Women’s Masters Mile
The female middle distance action got started with the Masters Mile. Eight women qualified for the event, but after three scratches the field was set at five. Sonja Friend-Uhl of the Atlanta Track Club was the fastest qualifier (4:49) and would run the race solo winning in 4:56. She was followed by Jennifer St. Jean (5:12) and Chris Gentile (5:25).
Women’s 800 meters
This race was anticipated to be a barn burner with Ajee Wilson leading the way. Wilson headed to the front immediately and held the position the entire race. With 150 meters to go she was well clear of the field making it a fight for second and the final World Team spot. Phoebe Wright, Laura Roesler, and McKayla Fricker fought down the final straight with Roesler crossing the line 0.07 second ahead of Wright.
Geena Gall was never a factor in the race. Afterwards she was upbeat. Gall said that she was surprised at the lack of pop in her legs. Although the race did not go out particularly fast, she lost contact with the lead pack early on. Gall will use the rest of the month to train and looks to open up her outdoor season in April, likely at the University of Oregon.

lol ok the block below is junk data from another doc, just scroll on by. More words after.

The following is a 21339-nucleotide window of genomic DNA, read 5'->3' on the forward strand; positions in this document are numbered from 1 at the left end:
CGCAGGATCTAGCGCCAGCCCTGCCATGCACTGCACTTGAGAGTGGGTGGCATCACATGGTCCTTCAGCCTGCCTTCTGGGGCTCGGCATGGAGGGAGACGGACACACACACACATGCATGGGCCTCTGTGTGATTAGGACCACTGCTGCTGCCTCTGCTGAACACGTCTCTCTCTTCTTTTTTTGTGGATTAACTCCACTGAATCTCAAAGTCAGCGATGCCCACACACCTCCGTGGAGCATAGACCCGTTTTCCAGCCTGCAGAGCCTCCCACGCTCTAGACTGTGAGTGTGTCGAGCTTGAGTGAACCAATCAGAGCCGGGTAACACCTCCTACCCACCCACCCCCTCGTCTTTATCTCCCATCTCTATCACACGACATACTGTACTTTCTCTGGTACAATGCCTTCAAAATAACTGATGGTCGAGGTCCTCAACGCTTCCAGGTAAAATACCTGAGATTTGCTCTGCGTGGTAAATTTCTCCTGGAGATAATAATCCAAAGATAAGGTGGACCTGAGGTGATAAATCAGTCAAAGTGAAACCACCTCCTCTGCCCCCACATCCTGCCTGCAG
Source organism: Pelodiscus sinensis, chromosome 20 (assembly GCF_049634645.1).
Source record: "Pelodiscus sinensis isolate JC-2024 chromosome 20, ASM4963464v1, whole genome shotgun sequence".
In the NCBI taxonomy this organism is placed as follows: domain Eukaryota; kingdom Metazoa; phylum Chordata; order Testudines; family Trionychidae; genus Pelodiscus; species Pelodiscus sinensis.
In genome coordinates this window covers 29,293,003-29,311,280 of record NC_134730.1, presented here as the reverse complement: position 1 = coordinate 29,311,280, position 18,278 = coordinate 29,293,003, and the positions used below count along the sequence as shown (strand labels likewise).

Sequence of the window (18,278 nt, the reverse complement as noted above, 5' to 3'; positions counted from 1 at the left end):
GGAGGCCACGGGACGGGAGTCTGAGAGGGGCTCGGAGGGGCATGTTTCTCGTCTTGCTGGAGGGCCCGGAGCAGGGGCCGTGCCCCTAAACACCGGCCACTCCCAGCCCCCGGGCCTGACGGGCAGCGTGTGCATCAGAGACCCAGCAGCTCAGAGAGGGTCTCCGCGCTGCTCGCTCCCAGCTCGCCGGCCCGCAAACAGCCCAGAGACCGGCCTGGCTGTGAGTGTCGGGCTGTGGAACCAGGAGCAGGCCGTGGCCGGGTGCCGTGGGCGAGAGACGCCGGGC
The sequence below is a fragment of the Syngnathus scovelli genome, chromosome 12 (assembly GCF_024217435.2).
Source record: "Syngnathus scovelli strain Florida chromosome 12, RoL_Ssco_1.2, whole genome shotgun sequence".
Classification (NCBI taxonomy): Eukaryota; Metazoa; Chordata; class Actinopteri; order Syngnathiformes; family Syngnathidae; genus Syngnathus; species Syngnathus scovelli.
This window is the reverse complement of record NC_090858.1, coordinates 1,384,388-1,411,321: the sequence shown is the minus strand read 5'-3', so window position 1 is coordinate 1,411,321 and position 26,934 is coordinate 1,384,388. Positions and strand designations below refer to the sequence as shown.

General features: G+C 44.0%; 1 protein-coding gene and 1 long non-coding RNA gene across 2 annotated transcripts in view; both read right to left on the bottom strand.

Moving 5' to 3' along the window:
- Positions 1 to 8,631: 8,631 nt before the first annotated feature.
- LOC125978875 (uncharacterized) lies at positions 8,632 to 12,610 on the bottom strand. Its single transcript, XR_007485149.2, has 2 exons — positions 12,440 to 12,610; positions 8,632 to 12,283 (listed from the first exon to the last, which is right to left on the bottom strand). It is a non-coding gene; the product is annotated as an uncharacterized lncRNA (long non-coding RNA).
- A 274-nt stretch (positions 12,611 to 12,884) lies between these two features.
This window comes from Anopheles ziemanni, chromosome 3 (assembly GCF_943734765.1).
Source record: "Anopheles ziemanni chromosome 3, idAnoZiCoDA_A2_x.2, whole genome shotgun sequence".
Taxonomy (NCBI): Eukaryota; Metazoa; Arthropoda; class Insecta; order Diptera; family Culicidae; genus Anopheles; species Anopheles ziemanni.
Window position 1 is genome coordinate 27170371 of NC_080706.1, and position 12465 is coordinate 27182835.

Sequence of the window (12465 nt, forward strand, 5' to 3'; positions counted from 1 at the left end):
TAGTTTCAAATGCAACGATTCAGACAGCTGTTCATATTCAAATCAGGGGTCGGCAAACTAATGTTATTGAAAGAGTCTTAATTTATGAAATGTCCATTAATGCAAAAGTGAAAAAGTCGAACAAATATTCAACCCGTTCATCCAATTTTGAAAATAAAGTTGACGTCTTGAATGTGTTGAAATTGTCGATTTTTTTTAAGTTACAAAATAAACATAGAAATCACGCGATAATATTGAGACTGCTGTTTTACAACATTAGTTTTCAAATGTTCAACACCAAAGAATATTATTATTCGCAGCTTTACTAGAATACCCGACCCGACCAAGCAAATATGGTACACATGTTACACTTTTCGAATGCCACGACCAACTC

Women’s 1500 meters
The final middle distance event of the meet was the 1,500 meters. Shannon Rowbury elected not to contest the event. The field remained deep and included Brenda Martinex, Cory McGee, Heather Kampf, and Katie Mackey. For most of the race the competitors remained bunched together. In the last third of the race Martinez made her characteristic move and quickly left the field. Only McGee was able to go with Martinez, leaving Heather Kampf in a distant third.
Afterwards, Kampf, who is typically a force in the later stages of the race, stated that she had been feeling under the weather in the days leading up to the meet. Unfortunate timing, but she is looking forward to outdoor and the Olympic Team Trials in July.
Cory McGee was jubulent after the race and said that she was never so happy to be second. She credited her coach Mark Coogan with transforming her as an athlete. McGee focused on keeping her composure and not getting tangled up when a move happened.